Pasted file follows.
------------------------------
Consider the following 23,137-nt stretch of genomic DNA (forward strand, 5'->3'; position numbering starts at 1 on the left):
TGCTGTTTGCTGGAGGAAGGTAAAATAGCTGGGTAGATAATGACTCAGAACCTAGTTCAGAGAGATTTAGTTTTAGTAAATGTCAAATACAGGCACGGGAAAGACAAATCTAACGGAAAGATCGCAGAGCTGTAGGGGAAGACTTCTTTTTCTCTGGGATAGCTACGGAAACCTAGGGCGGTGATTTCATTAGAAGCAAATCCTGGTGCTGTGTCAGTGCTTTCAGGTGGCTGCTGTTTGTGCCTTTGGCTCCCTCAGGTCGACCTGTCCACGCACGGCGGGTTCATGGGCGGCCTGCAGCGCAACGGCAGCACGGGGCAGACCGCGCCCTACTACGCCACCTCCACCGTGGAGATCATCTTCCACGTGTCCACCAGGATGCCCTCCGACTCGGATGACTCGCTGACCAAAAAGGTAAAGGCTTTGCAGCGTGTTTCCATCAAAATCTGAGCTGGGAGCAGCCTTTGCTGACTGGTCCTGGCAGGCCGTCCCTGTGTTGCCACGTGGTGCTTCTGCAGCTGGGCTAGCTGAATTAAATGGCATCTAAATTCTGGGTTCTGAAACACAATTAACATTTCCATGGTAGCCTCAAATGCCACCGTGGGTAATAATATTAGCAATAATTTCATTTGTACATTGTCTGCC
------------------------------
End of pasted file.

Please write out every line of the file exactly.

Consider the following 23,137-nt stretch of genomic DNA (forward strand, 5'->3'; position numbering starts at 1 on the left):
TGCTGTTTGCTGGAGGAAGGTAAAATAGCTGGGTAGATAATGACTCAGAACCTAGTTCAGAGAGATTTAGTTTTAGTAAATGTCAAATACAGGCACGGGAAAGACAAATCTAACGGAAAGATCGCAGAGCTGTAGGGGAAGACTTCTTTTTCTCTGGGATAGCTACGGAAACCTAGGGCGGTGATTTCATTAGAAGCAAATCCTGGTGCTGTGTCAGTGCTTTCAGGTGGCTGCTGTTTGTGCCTTTGGCTCCCTCAGGTCGACCTGTCCACGCACGGCGGGTTCATGGGCGGCCTGCAGCGCAACGGCAGCACGGGGCAGACCGCGCCCTACTACGCCACCTCCACCGTGGAGATCATCTTCCACGTGTCCACCAGGATGCCCTCCGACTCGGATGACTCGCTGACCAAAAAGGTAAAGGCTTTGCAGCGTGTTTCCATCAAAATCTGAGCTGGGAGCAGCCTTTGCTGACTGGTCCTGGCAGGCCGTCCCTGTGTTGCCACGTGGTGCTTCTGCAGCTGGGCTAGCTGAATTAAATGGCATCTAAATTCTGGGTTCTGAAACACAATTAACATTTCCATGGTAGCCTCAAATGCCACCGTGGGTAATAATATTAGCAATAATTTCATTTGTACATTGTCTGCC